Sort by

Segregation May be the Hardest Part of Inequality To Solve

David Callahan

If you hang around the inequality debate long enough, wading through the many smart proposals to reduce the income gap, it all starts to seem kind of doable. We could make a real dent in inequality through a bunch of steps ranging from raising the minimum wage to more heavily taxing capitals gains to whacking tax subsidies to affluent Americans to making it easier to form unions to downsizing Wall Street's role in the economy to reducing the role of money in politics and so on. 

To the degree that inequality is an economic or governance problem -- which is how it's often framed these days -- it can be tackled with technocratic solutions. Fiddle with this or that policy and, presto, we have less income going to the top and more going to the bottom; we have less power in hands of wealthy donors and more in the hands of ordinary people. 
Of course, though, inequality is also a deeply embedded social problem, one entwined with class and race in America. In turn, our racial legacy has become entrenched in geographic patterns that structure where people grow up and what opportunities they encounter. Which brings me to the chilling series of articles that ProPublica has been doing on the enduring problem of segregation, in its series "Segregation Now."
The two key take-aways of the series are that a) school and residential segregation is as bad now in many places as it was when Brown v. Board of Education was decided and b) the federal government has given up trying to reduce that segregation in any kind of aggressive way. 
The first point is hardly news and many studies have documented the resurgence of segregation. The new wrinkle is that many of the kids going to school with few or any white kids are Latino, and are growing up in cities or regions which are heavily Latino. I used to live very close to one of these cities, Union City, which is just across the river from Manhattan and is 85 percent Latino. The schools have very few whites.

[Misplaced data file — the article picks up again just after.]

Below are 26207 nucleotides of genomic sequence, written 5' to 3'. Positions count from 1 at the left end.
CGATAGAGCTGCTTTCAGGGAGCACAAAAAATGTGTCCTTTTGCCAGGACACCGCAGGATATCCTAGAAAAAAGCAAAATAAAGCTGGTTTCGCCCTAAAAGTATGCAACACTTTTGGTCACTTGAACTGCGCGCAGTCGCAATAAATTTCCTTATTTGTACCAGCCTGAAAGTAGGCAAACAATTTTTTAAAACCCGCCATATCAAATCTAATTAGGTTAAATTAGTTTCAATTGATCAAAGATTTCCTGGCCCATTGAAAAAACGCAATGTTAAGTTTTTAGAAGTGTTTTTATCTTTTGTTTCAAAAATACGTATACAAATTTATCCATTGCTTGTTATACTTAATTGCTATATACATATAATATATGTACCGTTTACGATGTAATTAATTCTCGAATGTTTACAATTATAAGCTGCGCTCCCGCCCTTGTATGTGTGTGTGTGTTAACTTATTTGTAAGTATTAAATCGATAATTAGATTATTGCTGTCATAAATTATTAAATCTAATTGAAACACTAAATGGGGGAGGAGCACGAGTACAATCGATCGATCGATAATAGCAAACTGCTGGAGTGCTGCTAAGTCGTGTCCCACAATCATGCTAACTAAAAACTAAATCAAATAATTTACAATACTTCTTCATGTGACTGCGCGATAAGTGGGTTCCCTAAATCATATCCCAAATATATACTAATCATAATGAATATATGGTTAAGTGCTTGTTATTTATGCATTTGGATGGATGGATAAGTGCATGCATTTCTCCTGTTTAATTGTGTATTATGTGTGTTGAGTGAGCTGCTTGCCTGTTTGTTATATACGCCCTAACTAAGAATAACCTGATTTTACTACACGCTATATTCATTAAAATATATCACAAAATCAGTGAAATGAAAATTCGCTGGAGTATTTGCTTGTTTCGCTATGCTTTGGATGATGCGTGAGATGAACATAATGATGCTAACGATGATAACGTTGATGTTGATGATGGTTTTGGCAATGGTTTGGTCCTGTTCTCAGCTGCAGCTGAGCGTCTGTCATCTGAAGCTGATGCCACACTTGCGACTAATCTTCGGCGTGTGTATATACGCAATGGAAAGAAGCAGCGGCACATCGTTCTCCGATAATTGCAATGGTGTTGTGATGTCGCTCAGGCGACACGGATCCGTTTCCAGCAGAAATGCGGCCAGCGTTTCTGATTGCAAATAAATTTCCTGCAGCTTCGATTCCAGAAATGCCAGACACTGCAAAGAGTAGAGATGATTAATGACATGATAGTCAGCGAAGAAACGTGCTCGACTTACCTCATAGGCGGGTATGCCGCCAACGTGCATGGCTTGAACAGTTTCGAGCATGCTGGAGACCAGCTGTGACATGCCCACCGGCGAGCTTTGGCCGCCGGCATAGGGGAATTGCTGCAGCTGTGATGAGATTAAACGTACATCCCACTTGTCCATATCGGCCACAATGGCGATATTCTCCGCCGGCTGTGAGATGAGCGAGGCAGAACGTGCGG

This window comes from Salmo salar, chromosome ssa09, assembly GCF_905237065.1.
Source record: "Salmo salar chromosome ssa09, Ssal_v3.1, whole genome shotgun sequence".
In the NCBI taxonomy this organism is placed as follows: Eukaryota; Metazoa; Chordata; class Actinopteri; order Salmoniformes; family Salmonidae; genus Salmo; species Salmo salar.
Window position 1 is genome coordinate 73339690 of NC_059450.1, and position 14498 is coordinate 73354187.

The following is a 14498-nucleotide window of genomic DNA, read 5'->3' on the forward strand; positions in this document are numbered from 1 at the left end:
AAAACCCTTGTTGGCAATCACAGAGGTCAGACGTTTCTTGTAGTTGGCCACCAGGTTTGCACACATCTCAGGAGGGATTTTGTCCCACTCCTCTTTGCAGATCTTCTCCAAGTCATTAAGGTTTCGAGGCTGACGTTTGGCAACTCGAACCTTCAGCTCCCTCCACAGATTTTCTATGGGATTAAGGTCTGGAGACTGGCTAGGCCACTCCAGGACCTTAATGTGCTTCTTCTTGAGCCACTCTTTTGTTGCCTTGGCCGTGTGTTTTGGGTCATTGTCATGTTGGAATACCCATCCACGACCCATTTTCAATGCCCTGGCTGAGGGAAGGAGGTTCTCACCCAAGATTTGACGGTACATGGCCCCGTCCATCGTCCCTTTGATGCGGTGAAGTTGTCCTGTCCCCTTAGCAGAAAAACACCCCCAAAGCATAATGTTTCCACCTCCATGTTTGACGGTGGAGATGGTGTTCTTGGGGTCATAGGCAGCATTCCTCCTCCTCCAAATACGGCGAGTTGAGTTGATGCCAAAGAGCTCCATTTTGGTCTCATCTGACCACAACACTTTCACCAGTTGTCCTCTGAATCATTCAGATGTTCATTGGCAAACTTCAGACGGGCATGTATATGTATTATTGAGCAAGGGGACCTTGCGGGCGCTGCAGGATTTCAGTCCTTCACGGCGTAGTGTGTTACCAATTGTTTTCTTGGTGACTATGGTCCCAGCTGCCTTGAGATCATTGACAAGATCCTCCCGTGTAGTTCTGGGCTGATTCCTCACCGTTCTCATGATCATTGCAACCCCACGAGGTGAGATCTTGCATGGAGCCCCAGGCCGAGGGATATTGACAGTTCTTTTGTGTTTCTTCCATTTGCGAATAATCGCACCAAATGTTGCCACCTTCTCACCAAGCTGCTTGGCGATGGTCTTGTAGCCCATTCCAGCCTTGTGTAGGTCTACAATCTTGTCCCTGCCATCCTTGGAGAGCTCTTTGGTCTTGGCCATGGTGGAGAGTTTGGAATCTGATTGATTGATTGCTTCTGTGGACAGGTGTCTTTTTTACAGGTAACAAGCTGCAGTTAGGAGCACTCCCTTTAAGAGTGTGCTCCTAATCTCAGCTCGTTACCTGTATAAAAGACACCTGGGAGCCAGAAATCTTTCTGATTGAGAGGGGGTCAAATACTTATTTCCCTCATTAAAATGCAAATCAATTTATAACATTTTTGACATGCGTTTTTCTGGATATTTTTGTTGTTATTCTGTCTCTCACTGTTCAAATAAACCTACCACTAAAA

The second point of the series is only partly understood: Yes, most people know that the federal government largely gave up on efforts to directly integrate schools with busing and other strategies (as ProPublica shows in its most recent article in the series). What people don't know is that Washington has also pulled back from enforcing housing integration, which is actually the best solution to school segregation, since it's better to foster integrated residential patterns and school districts than to compensate for their absence through busing. 
That pullback from housing integration is the most damning part of the segregation story, and has been the focus of several ProPublica pieces, including one that reported this: "A nationwide survey by HUD reveals, again, that minorities face racism in the housing market. But HUD, again, chooses not to punish the offenders." ProPublica has looked particularly closely at Westchester County in New York, where it found that "minority home seekers still face discrimination in many areas."
On the upside, ProPublica found that the Obama administration has finally been taking a few steps to do better in combating housing discrimination. 
But here's the thing: Even if the government does a much, much better job in cracking down on blatant discrimination against people of color looking for housing in white areas, the fact will remain that many non-white households can't afford to live in these areas anyway. Fining racist landlords in Scarsdale isn't going to make housing in that suburb, with its great schools, any less expensive. 
The more important strategy to integrate places like Scarsdale is to force it to change its zoning rules to allow more multi-family apartment units that are far less expensive than homes. But this is another area where the government has dragged its feet, as ProPublica has also reported. But again, even if the government did everything in its power here, the road to success will be long: Getting affluent white communities all over the country to change their zoning rules is an incredibly heavy lift, particularly since there are a lot of good reasons why these communities don't want more development, growth, and congestion. 
Sorry, folks, but this post doesn't have a hopeful ending. All I can is this: It's great that the core economic and political drivers of inequality are finally getting the attention they deserve. Yet at some point we'll need to refocus attention on the profound racial and geographic realities that also stand in the way of a more equal society.